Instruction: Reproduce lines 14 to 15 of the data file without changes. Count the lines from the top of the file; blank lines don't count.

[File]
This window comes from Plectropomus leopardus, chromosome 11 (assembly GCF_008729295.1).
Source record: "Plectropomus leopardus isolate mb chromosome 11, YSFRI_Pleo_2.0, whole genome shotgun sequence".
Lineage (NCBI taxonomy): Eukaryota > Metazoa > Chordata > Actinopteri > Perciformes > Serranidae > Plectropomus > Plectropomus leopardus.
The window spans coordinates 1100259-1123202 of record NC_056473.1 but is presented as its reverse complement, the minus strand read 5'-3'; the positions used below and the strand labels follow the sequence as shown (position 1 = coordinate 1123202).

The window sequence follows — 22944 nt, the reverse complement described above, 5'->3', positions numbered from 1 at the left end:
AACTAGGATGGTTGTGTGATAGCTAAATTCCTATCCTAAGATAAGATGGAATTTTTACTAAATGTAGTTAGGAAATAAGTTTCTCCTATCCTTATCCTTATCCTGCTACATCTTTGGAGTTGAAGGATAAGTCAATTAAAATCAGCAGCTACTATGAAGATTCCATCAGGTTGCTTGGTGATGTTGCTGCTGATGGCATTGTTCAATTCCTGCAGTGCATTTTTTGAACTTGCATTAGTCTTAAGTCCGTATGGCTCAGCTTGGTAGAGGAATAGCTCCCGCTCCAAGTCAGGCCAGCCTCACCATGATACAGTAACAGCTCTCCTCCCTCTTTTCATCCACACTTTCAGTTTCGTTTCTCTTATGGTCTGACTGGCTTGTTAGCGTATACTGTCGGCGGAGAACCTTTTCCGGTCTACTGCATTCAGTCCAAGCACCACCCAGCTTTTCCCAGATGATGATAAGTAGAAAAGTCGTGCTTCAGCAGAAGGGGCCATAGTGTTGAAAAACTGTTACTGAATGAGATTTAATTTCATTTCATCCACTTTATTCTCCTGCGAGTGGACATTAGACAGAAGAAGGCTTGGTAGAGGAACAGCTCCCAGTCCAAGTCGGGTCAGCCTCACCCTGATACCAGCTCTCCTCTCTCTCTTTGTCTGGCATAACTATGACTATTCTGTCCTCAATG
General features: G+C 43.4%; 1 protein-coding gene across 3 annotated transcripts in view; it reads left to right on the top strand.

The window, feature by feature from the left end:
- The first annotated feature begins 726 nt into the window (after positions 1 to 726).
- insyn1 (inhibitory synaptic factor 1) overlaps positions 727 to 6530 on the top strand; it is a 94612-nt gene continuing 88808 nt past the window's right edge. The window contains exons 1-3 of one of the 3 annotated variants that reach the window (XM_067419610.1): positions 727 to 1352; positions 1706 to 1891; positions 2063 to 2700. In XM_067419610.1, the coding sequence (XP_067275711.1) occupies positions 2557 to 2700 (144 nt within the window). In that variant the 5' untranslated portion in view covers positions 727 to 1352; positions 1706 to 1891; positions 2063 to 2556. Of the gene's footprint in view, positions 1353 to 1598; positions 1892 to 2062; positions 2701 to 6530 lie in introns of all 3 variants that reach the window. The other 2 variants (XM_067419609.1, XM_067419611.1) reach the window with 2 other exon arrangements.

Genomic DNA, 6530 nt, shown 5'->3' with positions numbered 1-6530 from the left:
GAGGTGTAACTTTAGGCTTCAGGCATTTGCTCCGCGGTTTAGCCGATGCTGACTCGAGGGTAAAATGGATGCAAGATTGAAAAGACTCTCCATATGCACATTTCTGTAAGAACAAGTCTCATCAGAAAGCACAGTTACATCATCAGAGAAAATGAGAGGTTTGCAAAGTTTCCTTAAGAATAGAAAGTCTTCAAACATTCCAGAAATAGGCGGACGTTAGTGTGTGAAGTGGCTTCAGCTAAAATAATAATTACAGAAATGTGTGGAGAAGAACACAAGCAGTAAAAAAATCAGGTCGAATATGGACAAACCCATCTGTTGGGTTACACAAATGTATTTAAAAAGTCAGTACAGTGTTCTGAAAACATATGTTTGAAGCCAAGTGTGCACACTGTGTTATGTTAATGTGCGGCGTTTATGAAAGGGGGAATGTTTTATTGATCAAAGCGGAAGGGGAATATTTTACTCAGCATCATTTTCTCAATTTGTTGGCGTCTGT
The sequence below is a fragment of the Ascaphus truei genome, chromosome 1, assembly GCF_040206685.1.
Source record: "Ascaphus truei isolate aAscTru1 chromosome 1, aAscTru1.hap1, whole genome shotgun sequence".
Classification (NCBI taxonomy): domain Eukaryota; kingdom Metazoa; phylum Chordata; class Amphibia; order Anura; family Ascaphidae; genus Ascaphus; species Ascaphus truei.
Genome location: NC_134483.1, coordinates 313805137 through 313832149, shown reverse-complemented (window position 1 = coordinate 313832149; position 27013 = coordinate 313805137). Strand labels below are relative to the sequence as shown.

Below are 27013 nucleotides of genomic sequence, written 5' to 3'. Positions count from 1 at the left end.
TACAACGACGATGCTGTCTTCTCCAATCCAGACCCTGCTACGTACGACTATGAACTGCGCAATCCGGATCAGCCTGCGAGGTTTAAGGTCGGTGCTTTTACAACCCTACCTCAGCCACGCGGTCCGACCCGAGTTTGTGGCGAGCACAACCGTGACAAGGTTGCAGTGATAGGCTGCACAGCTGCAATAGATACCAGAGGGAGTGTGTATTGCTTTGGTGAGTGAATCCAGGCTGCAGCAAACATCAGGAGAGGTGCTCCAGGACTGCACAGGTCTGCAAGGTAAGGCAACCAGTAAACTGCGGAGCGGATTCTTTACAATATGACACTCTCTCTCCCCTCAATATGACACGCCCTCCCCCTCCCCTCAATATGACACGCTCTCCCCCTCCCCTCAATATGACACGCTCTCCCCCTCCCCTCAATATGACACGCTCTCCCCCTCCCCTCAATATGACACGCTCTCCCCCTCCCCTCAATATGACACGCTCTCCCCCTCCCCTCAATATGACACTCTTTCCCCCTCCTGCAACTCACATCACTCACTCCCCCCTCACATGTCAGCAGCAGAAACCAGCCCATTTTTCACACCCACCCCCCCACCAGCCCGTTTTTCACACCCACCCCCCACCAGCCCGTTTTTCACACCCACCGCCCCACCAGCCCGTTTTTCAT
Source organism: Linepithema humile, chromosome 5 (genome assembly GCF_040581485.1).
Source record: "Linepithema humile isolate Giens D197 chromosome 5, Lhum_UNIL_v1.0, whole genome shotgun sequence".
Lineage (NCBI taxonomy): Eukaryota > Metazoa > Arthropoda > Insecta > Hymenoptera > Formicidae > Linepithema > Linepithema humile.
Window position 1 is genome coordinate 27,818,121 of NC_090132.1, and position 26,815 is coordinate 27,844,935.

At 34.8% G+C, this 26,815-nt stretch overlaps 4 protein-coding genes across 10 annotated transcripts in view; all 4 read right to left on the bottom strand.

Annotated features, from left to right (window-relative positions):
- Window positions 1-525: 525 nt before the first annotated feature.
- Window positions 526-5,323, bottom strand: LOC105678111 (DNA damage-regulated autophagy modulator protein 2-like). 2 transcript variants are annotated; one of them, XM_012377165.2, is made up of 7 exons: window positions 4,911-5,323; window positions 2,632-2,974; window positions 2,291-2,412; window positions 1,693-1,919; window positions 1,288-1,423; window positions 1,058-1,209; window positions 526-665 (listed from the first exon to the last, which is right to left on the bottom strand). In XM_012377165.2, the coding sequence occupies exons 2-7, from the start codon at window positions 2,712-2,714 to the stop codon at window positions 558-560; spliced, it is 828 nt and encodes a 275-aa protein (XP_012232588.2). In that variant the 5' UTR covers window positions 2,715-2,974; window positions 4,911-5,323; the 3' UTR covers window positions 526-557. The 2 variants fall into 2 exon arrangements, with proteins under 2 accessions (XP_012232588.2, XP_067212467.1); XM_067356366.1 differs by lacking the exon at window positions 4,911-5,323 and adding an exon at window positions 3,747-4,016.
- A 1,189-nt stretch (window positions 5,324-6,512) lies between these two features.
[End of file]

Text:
Source record: "Ascaphus truei isolate aAscTru1 chromosome 1, aAscTru1.hap1, whole genome shotgun sequence".
Classification (NCBI taxonomy): domain Eukaryota; kingdom Metazoa; phylum Chordata; class Amphibia; order Anura; family Ascaphidae; genus Ascaphus; species Ascaphus truei.